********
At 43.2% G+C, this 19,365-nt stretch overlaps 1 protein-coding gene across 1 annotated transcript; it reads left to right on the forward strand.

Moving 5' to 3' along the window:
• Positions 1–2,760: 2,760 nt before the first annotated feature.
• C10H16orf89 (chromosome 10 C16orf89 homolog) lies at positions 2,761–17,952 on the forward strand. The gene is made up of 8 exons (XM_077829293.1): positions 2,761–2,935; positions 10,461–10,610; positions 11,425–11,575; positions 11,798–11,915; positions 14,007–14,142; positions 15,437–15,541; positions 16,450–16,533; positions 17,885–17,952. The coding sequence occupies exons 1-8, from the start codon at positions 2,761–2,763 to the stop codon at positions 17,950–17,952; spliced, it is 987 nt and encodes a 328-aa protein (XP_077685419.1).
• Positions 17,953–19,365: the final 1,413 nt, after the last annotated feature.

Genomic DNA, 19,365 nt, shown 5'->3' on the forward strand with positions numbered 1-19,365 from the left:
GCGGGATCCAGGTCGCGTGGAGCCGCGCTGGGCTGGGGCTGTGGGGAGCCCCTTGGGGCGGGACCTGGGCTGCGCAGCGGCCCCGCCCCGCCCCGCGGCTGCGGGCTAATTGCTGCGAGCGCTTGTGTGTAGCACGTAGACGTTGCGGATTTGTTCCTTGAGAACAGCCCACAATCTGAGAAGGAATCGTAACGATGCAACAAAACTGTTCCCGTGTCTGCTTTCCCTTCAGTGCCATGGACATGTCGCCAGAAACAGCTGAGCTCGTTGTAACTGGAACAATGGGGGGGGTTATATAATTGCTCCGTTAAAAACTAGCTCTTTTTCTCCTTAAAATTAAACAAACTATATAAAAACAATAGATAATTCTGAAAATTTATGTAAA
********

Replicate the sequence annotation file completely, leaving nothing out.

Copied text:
At 43.2% G+C, this 19,365-nt stretch overlaps 1 protein-coding gene across 1 annotated transcript; it reads left to right on the forward strand.

Moving 5' to 3' along the window:
• Positions 1–2,760: 2,760 nt before the first annotated feature.
• C10H16orf89 (chromosome 10 C16orf89 homolog) lies at positions 2,761–17,952 on the forward strand. The gene is made up of 8 exons (XM_077829293.1): positions 2,761–2,935; positions 10,461–10,610; positions 11,425–11,575; positions 11,798–11,915; positions 14,007–14,142; positions 15,437–15,541; positions 16,450–16,533; positions 17,885–17,952. The coding sequence occupies exons 1-8, from the start codon at positions 2,761–2,763 to the stop codon at positions 17,950–17,952; spliced, it is 987 nt and encodes a 328-aa protein (XP_077685419.1).
• Positions 17,953–19,365: the final 1,413 nt, after the last annotated feature.

Genomic DNA, 19,365 nt, shown 5'->3' on the forward strand with positions numbered 1-19,365 from the left:
GCGGGATCCAGGTCGCGTGGAGCCGCGCTGGGCTGGGGCTGTGGGGAGCCCCTTGGGGCGGGACCTGGGCTGCGCAGCGGCCCCGCCCCGCCCCGCGGCTGCGGGCTAATTGCTGCGAGCGCTTGTGTGTAGCACGTAGACGTTGCGGATTTGTTCCTTGAGAACAGCCCACAATCTGAGAAGGAATCGTAACGATGCAACAAAACTGTTCCCGTGTCTGCTTTCCCTTCAGTGCCATGGACATGTCGCCAGAAACAGCTGAGCTCGTTGTAACTGGAACAATGGGGGGGGTTATATAATTGCTCCGTTAAAAACTAGCTCTTTTTCTCCTTAAAATTAAACAAACTATATAAAAACAATAGATAATTCTGAAAATTTATGTAAA